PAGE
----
Wednesday, 20 April 2011

Social Decision Making

Some of the hardest things about bank holidays, are all the decisions to be made. Go away or stay at home? Where to watch the Royal Wedding? Whether the in-laws really need to be invited for Easter... 

I often pester my friends or partner with this sort of trivial dilemma after work, but all these bank holidays actually mean I have so much work to 'tie up' I'm too tired for post 6pm drinks! I need a new method of putting questions to the panel. Preferably in warmth and comfort. Enter, the social network.

The collaboration aspect of Web 2.0 allows us to ask questions of our network, and amongst my own network more and more often I’m beginning to see people asking for advice. Many of my friends used to make decisions on purchases, for example, by googling the product and looking for review websites or forum mentions. Now, they are simply logging into a social network and asking friends, acquaintances or complete strangers for recommendations, in the hope that they will have insight on the matter.

For example:

Drew Benvie, managing director of agency 33 digital commented on his experience of decision-making via social media in their 2010 social media report:
I spent one week asking my social network whenever I had to make a decision. Not only was my social graph of use to me in recommending places to eat, drink and be merry, but it taught me all sorts of interesting things. It persuaded me to exercise more, showed me the benefits of new things, and even how I should travel.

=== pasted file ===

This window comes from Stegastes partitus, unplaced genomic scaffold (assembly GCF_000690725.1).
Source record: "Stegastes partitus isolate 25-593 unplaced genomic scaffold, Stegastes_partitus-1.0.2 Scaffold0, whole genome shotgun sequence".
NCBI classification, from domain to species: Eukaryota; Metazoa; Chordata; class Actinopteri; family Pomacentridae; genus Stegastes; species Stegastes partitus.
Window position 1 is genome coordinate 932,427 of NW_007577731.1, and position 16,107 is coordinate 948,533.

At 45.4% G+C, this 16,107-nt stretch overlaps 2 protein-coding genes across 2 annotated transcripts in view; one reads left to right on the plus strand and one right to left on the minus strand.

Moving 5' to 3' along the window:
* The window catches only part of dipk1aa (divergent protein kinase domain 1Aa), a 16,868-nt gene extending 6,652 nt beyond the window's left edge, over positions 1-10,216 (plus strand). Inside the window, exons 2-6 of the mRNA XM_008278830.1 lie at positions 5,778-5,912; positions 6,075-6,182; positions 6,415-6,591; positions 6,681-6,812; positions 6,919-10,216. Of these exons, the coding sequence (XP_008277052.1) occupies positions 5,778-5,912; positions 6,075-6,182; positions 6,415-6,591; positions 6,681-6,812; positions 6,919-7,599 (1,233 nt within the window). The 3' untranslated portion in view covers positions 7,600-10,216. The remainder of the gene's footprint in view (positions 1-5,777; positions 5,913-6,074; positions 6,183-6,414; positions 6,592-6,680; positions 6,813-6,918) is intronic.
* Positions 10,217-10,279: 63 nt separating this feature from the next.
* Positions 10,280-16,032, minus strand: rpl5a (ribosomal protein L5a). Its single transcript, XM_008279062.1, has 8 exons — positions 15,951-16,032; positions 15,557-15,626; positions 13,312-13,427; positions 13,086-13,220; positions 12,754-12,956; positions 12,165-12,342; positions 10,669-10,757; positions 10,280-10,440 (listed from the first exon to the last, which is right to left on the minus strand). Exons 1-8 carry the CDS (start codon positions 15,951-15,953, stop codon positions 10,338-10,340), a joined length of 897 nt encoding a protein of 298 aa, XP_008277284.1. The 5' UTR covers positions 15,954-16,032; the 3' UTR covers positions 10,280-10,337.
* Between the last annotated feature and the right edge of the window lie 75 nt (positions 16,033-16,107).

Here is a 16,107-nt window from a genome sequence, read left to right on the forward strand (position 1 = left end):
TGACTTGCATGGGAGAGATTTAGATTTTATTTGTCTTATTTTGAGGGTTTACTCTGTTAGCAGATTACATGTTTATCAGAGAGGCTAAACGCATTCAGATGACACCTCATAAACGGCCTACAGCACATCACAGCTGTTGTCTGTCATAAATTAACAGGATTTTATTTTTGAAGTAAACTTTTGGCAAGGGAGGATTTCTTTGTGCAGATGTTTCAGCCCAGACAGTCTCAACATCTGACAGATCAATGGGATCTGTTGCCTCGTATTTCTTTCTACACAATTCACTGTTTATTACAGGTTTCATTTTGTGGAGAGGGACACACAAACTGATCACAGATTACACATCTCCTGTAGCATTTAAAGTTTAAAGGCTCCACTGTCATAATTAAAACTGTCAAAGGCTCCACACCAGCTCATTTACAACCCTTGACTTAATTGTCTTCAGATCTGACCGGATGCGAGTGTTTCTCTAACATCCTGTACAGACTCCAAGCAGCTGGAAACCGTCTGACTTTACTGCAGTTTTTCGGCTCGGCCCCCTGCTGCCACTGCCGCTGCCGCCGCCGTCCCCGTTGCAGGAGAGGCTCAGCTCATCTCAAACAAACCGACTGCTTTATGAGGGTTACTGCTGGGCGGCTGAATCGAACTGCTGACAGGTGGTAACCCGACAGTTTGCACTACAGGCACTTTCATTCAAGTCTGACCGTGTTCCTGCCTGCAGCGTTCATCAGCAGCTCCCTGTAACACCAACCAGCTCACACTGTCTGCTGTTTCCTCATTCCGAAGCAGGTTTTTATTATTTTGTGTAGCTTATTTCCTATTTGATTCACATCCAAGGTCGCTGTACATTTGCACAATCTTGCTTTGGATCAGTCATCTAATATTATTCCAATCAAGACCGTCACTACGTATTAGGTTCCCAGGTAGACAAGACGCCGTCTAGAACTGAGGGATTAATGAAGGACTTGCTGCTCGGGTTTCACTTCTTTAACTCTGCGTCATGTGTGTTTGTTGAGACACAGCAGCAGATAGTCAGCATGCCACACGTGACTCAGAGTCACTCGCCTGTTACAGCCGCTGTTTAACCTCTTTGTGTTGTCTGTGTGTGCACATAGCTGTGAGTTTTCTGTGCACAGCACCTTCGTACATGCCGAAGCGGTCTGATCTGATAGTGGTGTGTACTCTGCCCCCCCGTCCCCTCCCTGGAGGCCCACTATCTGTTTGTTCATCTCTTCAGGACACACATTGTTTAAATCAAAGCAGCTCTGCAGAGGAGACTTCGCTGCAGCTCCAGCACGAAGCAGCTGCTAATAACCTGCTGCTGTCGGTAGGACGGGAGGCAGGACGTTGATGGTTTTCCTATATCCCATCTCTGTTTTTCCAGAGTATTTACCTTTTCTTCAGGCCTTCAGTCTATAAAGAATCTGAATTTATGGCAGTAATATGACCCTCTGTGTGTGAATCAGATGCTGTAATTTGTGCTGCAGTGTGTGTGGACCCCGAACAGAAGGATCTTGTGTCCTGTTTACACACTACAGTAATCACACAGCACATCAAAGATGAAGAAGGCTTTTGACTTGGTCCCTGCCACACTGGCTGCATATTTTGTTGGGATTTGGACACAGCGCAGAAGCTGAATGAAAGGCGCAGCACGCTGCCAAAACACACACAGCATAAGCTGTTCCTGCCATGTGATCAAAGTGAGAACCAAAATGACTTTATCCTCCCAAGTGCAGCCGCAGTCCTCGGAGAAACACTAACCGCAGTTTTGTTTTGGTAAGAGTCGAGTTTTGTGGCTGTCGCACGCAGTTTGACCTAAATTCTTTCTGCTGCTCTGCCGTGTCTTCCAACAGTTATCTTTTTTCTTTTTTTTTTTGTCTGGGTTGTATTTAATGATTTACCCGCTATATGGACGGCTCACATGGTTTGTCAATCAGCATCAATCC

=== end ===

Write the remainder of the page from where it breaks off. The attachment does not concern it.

Last year, a particularly astounding example of social decision making came to light. A blogging couple asked people to decide whether or not they had an abortion on . Thankfully I can report that this was effectively a PR stunt by a pro-life campaigner, and no actual babies (or foetuses) were harmed in the making of the website. Her argument, however, was that the pro-choice camp would be absurd not to recognise a 'choice' no matter what basis it was made on. Whilst I won't comment on the abortion debate itself (or the morality of the methods she used to highlight it), I do find it very interesting that 'crowd sourced' social decision making is being applied to more and more situations, even ones where the (alleged) outcomes would have such a profound effect on a human life. 

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